Carry me, son. Do not leave me behind.
Are you listening to me?
Of course you’re listening, you say, and add the F-word. Off you go to cope with a storm. Lucerne armfuls for horses. For cows, plain hay.
Alone in the paddocks of his grass hotel a man tends to his beloved horses, Socks and Boy. The voice of his mother—accusatory, fragmenting from dementia—haunts his every move, an excoriating reminder of his failures in the world of people.
The Grass Hotel is a story of damage and repair, of familial obligation and the resentments it can cause. It is also about the profound comfort that a connection with animals can offer.
With its extraordinary use of language, Craig Sherborne’s novel is by turns savage and tender, raw and poetic: a small masterpiece.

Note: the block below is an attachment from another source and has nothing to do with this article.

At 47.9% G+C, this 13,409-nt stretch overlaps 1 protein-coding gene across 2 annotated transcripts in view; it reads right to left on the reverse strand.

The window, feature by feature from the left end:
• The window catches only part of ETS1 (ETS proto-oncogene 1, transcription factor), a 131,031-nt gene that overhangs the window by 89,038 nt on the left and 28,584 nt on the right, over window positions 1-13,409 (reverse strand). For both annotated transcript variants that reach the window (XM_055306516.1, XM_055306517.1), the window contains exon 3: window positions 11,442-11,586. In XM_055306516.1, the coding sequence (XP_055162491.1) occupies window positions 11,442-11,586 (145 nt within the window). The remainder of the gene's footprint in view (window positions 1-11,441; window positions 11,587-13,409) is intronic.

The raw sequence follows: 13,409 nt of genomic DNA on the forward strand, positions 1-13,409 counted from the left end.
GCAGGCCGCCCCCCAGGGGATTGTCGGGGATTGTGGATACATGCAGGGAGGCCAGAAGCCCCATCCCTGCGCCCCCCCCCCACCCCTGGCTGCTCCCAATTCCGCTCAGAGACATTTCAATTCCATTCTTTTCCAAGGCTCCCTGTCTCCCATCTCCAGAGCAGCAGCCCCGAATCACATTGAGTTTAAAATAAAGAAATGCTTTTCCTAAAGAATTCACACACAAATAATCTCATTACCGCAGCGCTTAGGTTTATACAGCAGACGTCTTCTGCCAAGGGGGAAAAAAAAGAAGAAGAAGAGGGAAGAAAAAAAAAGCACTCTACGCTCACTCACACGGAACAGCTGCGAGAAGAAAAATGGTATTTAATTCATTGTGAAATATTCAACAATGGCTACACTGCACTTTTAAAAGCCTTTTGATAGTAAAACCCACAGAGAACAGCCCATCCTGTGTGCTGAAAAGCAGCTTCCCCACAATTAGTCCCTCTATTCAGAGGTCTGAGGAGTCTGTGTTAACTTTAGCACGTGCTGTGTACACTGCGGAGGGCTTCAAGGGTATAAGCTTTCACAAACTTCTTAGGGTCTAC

Craig Sherborne’s memoir Hoi Polloi was shortlisted for the Queensland and Victorian Premier’s Literary Awards. The follow-up, Muck, won the Queensland Literary Award for Non-fiction. Sherborne’s debut novel, The Amateur Science of Love, won the Best Writing Prize in the 2012 Melbourne Prize for Literature and was shortlisted for the NSW and Victorian Premiers’ Awards. He has also written two volumes of poetry, and his journalism and poetry have appeared in most of Australia’s leading literary journals and anthologies. His two most recent novels are Tree Palace, shortlisted for the Miles Franklin Literary Award, and Off the Record.